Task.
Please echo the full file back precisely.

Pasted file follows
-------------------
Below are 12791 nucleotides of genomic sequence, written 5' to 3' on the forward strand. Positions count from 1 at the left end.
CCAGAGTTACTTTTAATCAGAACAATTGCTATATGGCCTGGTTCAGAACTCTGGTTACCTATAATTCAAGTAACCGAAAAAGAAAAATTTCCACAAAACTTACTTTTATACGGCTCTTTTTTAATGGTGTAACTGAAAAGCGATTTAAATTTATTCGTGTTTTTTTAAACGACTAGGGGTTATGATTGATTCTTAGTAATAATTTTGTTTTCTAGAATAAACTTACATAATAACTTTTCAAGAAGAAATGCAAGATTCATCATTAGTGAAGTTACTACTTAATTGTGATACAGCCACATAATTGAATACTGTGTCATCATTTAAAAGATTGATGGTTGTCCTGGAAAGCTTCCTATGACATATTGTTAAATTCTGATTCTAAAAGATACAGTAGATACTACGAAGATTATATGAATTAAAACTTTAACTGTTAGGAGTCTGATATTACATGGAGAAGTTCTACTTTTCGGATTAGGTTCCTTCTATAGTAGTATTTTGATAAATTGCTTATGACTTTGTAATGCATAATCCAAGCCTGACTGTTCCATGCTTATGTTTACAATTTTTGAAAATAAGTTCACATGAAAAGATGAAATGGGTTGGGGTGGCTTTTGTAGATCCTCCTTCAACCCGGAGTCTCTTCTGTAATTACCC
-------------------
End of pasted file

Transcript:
Below are 12791 nucleotides of genomic sequence, written 5' to 3' on the forward strand. Positions count from 1 at the left end.
CCAGAGTTACTTTTAATCAGAACAATTGCTATATGGCCTGGTTCAGAACTCTGGTTACCTATAATTCAAGTAACCGAAAAAGAAAAATTTCCACAAAACTTACTTTTATACGGCTCTTTTTTAATGGTGTAACTGAAAAGCGATTTAAATTTATTCGTGTTTTTTTAAACGACTAGGGGTTATGATTGATTCTTAGTAATAATTTTGTTTTCTAGAATAAACTTACATAATAACTTTTCAAGAAGAAATGCAAGATTCATCATTAGTGAAGTTACTACTTAATTGTGATACAGCCACATAATTGAATACTGTGTCATCATTTAAAAGATTGATGGTTGTCCTGGAAAGCTTCCTATGACATATTGTTAAATTCTGATTCTAAAAGATACAGTAGATACTACGAAGATTATATGAATTAAAACTTTAACTGTTAGGAGTCTGATATTACATGGAGAAGTTCTACTTTTCGGATTAGGTTCCTTCTATAGTAGTATTTTGATAAATTGCTTATGACTTTGTAATGCATAATCCAAGCCTGACTGTTCCATGCTTATGTTTACAATTTTTGAAAATAAGTTCACATGAAAAGATGAAATGGGTTGGGGTGGCTTTTGTAGATCCTCCTTCAACCCGGAGTCTCTTCTGTAATTACCC